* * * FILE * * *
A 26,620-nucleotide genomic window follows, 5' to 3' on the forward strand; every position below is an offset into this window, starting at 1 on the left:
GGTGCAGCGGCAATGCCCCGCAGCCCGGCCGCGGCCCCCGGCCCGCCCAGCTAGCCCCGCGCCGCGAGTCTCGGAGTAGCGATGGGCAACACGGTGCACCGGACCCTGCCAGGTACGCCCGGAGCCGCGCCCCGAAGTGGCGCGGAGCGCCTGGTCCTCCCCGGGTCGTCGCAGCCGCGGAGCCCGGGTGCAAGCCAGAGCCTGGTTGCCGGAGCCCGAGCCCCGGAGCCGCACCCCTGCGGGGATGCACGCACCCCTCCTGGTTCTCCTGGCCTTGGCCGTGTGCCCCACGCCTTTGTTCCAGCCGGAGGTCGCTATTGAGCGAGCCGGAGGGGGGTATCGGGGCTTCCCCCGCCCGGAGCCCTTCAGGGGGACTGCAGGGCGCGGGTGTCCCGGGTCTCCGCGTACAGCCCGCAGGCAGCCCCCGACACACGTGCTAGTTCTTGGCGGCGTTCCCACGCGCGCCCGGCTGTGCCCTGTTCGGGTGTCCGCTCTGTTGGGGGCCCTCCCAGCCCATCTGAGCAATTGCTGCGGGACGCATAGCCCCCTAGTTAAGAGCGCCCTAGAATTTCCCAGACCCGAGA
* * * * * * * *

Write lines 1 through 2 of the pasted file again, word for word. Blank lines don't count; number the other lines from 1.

A 26,620-nucleotide genomic window follows, 5' to 3' on the forward strand; every position below is an offset into this window, starting at 1 on the left:
GGTGCAGCGGCAATGCCCCGCAGCCCGGCCGCGGCCCCCGGCCCGCCCAGCTAGCCCCGCGCCGCGAGTCTCGGAGTAGCGATGGGCAACACGGTGCACCGGACCCTGCCAGGTACGCCCGGAGCCGCGCCCCGAAGTGGCGCGGAGCGCCTGGTCCTCCCCGGGTCGTCGCAGCCGCGGAGCCCGGGTGCAAGCCAGAGCCTGGTTGCCGGAGCCCGAGCCCCGGAGCCGCACCCCTGCGGGGATGCACGCACCCCTCCTGGTTCTCCTGGCCTTGGCCGTGTGCCCCACGCCTTTGTTCCAGCCGGAGGTCGCTATTGAGCGAGCCGGAGGGGGGTATCGGGGCTTCCCCCGCCCGGAGCCCTTCAGGGGGACTGCAGGGCGCGGGTGTCCCGGGTCTCCGCGTACAGCCCGCAGGCAGCCCCCGACACACGTGCTAGTTCTTGGCGGCGTTCCCACGCGCGCCCGGCTGTGCCCTGTTCGGGTGTCCGCTCTGTTGGGGGCCCTCCCAGCCCATCTGAGCAATTGCTGCGGGACGCATAGCCCCCTAGTTAAGAGCGCCCTAGAATTTCCCAGACCCGAGA